Working with stacked elements on a page, some that are anchors, and others that are elements with event handlers can sometimes cause weird behavior.
Ultimately, it all has to do with event propagation, but if you’ve not had to deal with that (or event bubbling or anything like that), it can be a bit of a challenge.
It might sound simple – and in some cases it is – but if you have a transparent element overlaying the entire, original image it can become a whole other challenge.
This is where understanding event targets come into play. But before going into how to solve it, I’ll try to distill everything down into a simpler explanation and diagram out how it’s rendered in the DOM.
Dynamic Elements, Static Elements, and Event Handlers
So try to imaging this: You have…
- A page that has an image and the image is wrapped in an anchor that will take you to, say, another page.
- When the page loads, two dynamic elements are created. When the first is clicked, it should display the second dynamic element.
- When the first dynamic is clicked, it should not redirect the page.
- When the original image is clicked, it should behave as expected.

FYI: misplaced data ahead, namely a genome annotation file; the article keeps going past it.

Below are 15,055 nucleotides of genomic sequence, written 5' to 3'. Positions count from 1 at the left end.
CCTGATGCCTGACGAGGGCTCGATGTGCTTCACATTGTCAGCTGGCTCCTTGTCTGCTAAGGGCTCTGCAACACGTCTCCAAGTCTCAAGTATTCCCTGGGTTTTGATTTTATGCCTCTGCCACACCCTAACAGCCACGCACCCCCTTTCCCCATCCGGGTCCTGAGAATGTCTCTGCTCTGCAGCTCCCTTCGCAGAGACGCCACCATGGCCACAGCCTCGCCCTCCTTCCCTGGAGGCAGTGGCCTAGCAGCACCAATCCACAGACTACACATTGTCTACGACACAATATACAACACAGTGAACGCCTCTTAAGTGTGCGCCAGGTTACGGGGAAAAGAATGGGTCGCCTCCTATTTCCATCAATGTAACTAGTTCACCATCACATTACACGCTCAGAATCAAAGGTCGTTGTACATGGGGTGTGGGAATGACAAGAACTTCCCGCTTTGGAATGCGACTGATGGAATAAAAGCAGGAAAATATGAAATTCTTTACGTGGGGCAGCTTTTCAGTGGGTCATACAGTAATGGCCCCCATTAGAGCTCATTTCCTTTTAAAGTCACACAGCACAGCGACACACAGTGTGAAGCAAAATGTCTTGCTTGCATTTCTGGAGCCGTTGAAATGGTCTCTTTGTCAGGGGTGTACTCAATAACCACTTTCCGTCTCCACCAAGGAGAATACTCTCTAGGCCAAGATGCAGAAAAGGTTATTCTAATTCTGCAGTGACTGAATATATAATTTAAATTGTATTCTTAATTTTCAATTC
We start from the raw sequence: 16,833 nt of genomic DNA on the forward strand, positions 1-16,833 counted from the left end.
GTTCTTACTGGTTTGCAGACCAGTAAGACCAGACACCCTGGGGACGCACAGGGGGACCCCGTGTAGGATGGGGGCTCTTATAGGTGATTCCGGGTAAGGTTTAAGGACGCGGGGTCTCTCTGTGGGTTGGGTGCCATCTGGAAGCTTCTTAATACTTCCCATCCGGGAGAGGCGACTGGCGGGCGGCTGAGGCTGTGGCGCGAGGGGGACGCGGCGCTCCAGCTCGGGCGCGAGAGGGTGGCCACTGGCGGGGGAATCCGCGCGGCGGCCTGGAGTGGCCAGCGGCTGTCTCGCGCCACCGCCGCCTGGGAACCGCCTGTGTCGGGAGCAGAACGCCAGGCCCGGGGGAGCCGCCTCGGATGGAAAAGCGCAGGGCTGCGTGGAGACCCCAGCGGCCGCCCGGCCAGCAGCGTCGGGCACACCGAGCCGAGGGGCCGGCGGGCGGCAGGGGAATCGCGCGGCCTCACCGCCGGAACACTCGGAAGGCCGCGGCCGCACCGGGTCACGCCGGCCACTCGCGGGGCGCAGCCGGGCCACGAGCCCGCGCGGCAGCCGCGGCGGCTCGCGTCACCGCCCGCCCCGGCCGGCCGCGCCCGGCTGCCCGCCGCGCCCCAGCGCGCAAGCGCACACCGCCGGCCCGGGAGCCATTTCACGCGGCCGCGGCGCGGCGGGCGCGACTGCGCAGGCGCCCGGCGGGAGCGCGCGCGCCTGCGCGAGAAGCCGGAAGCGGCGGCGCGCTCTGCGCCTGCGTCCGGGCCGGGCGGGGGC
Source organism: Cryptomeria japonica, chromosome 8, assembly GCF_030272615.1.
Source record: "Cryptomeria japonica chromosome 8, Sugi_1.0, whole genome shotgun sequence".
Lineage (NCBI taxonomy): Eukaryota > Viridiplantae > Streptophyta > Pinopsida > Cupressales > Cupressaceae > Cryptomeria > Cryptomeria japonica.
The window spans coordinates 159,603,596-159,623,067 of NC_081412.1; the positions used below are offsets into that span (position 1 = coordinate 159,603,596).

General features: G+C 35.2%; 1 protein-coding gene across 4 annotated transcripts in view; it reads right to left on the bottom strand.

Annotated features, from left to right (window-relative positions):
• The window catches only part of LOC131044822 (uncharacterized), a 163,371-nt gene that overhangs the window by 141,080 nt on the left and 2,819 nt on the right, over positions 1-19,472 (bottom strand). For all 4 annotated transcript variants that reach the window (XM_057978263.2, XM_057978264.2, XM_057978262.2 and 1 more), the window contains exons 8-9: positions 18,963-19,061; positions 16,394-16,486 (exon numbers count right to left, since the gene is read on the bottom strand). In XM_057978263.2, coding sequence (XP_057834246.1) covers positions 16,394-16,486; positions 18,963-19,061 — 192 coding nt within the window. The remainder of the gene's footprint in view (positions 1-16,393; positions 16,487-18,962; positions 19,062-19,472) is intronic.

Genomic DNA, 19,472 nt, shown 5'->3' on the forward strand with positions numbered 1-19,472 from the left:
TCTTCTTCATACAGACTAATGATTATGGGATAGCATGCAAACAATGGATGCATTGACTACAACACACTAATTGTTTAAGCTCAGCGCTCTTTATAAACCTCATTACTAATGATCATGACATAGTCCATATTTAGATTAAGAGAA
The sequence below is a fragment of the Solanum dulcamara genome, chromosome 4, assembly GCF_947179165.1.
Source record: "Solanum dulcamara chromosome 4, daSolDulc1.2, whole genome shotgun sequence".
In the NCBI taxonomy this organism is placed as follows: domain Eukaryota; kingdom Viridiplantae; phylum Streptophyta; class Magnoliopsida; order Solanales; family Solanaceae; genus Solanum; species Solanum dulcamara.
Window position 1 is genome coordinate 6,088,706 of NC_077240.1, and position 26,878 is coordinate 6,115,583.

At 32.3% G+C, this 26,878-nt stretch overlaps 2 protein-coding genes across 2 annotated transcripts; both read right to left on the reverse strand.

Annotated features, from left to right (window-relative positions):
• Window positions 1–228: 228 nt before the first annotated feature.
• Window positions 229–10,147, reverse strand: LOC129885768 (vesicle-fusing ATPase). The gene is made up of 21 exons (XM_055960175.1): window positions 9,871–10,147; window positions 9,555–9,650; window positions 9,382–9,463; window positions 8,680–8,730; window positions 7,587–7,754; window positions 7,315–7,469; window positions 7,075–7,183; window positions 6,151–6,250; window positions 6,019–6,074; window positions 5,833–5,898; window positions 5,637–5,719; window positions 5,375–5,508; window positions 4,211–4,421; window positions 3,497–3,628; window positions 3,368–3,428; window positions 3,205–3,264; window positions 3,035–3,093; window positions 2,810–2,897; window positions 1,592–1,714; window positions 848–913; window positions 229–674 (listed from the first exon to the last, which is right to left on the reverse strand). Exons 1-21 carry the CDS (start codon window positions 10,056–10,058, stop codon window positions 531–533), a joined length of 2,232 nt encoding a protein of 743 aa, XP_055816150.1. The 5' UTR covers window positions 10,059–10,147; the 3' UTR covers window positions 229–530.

The tough part of this is that the dynamic elements are placed on top of the existing anchor and image combination.
A Look at the DOM
This means the DOM would look something like this:
Note in the image above the anchor triggers the image, and the dynamic element triggers the dynamic overlay.
So how do we go about displaying the second dynamic element when the first clicked without navigating away from the page? You can do this by examining the target of the event that was triggered.
The Code for Handling Events
With that said, here’s the gist of which I’ll explain what’s going on with the code:
First, I’m making the assumption there are multiple dynamic elements hence the reason for the each iterator.
Next, it creates a reference to the anchor element that’s a parent of the current instance of the dynamic element (using var here is important so that it always refers to the element that’s the parent of the current instance of the iteration versus overwriting a previous instance).
When the element is clicked, we setup a click handler so that we can take a look at the target of the event of the click event. This is where it gets a bit confusing.
We have e and evt variables each of which refer to the event handler for a specific element. In the code above:
- e refers to the event tied to our dynamic element,
- evt refers to the element but will also affect the event bubbling process meaning that it’ll trigger events throughout the rest of the DOM.
And thus, in our conditional, we evaluate the target of the first event handler to make sure it doesn’t match the specific element. From there, as you can see in the code comment, you can determine how you want to proceed (like maybe going ahead and letting it navigate elsewhere or do something else).
Ultimately it’s your call. But when you get in a bind of dynamic elements, static elements, and event handlers, it can get complicated quickly.